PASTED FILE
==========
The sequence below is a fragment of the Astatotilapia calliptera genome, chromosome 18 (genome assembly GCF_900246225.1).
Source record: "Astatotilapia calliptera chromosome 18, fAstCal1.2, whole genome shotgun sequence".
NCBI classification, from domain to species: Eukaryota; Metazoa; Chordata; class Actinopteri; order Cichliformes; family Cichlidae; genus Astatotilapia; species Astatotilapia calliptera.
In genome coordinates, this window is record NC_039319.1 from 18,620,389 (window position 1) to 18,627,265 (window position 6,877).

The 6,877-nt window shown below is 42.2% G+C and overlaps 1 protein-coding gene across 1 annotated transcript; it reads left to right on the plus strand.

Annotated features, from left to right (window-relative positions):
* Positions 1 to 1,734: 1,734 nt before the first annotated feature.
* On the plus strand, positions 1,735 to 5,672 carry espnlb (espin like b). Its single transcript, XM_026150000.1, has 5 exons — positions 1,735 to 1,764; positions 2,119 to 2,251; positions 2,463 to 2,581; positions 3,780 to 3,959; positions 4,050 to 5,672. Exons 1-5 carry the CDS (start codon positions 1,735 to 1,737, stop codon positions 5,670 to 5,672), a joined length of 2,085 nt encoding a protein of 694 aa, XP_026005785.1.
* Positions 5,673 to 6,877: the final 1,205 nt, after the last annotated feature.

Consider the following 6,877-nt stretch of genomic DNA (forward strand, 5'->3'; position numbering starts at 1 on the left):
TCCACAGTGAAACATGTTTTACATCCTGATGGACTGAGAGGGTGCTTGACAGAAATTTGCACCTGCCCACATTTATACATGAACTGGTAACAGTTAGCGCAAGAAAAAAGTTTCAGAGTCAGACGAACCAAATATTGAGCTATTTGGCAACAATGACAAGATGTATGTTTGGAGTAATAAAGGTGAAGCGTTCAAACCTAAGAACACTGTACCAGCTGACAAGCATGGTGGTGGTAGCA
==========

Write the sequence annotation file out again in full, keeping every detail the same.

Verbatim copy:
The sequence below is a fragment of the Astatotilapia calliptera genome, chromosome 18 (genome assembly GCF_900246225.1).
Source record: "Astatotilapia calliptera chromosome 18, fAstCal1.2, whole genome shotgun sequence".
NCBI classification, from domain to species: Eukaryota; Metazoa; Chordata; class Actinopteri; order Cichliformes; family Cichlidae; genus Astatotilapia; species Astatotilapia calliptera.
In genome coordinates, this window is record NC_039319.1 from 18,620,389 (window position 1) to 18,627,265 (window position 6,877).

The 6,877-nt window shown below is 42.2% G+C and overlaps 1 protein-coding gene across 1 annotated transcript; it reads left to right on the plus strand.

Annotated features, from left to right (window-relative positions):
* Positions 1 to 1,734: 1,734 nt before the first annotated feature.
* On the plus strand, positions 1,735 to 5,672 carry espnlb (espin like b). Its single transcript, XM_026150000.1, has 5 exons — positions 1,735 to 1,764; positions 2,119 to 2,251; positions 2,463 to 2,581; positions 3,780 to 3,959; positions 4,050 to 5,672. Exons 1-5 carry the CDS (start codon positions 1,735 to 1,737, stop codon positions 5,670 to 5,672), a joined length of 2,085 nt encoding a protein of 694 aa, XP_026005785.1.
* Positions 5,673 to 6,877: the final 1,205 nt, after the last annotated feature.

Consider the following 6,877-nt stretch of genomic DNA (forward strand, 5'->3'; position numbering starts at 1 on the left):
TCCACAGTGAAACATGTTTTACATCCTGATGGACTGAGAGGGTGCTTGACAGAAATTTGCACCTGCCCACATTTATACATGAACTGGTAACAGTTAGCGCAAGAAAAAAGTTTCAGAGTCAGACGAACCAAATATTGAGCTATTTGGCAACAATGACAAGATGTATGTTTGGAGTAATAAAGGTGAAGCGTTCAAACCTAAGAACACTGTACCAGCTGACAAGCATGGTGGTGGTAGCA